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Bulgaria and the South Stream Pipeline Project: At the Crossroad of Energy Security and State Capture Risks

In 2014 the question of Europe’s energy security made it to the top of the European Union’s policy agenda amidst the continuing crisis in Ukraine. Russia has demonstrated its capacity to exert political influence on the countries in Southeast Europe and the Black Sea regions by leveraging its dominant position on their energy markets. It has successfully pressured the government of Bulgaria to support its flagship project, South Stream, at the expense of the country’s long-term strategy to diversify its natural gas supply.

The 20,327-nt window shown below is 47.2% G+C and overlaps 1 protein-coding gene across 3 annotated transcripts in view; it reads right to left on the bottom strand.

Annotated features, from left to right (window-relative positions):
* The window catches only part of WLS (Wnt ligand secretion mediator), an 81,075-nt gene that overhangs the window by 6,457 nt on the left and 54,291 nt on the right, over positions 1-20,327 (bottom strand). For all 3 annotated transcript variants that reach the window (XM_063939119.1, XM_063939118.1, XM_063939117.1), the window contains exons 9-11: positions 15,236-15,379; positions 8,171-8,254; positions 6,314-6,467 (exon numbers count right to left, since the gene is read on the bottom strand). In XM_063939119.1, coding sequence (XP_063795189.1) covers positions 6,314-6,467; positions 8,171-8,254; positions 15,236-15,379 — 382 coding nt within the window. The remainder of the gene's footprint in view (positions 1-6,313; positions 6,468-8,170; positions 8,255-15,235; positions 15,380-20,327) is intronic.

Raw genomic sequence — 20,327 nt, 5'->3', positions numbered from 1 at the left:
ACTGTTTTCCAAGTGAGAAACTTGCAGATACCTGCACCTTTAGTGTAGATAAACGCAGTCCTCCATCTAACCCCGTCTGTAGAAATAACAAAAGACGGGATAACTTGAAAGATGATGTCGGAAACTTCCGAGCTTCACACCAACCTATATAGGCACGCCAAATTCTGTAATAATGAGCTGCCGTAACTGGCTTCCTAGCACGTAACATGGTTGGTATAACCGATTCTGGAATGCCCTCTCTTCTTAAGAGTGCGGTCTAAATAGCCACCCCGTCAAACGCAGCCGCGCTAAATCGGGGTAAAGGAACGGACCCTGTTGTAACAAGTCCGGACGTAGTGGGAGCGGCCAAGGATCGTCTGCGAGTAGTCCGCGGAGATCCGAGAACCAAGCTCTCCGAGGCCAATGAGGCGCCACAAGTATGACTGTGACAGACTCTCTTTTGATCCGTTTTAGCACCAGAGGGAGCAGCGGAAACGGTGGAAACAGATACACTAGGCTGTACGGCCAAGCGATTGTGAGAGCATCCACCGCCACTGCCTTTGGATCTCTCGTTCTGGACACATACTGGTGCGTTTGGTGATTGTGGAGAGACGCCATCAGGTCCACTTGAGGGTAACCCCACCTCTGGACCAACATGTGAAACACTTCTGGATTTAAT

The article highlights the development of the Gazprom-led project in Bulgaria by taking stock of the country’s energy security situation and shedding light on state capture risks related to the pipeline. Governance deficits in the Bulgarian energy sector have ultimately limited Bulgaria’s bargaining power on the project, worsening the country’s overall energy security position, and putting an additional strain on public finances. Bulgaria’s commitment to South Stream has been in conflict with Bulgarian and EU energy priorities, as well as with European Commission competition and liberalisation principles. Bulgaria has started the project’s implementation without independent planning and cost-benefit analysis. The focus on the project has diverted attention and resources from priority energy security investments, such as gas interconnectors and storage facilities, gas and power exchanges, energy poverty as well as energy efficiency.

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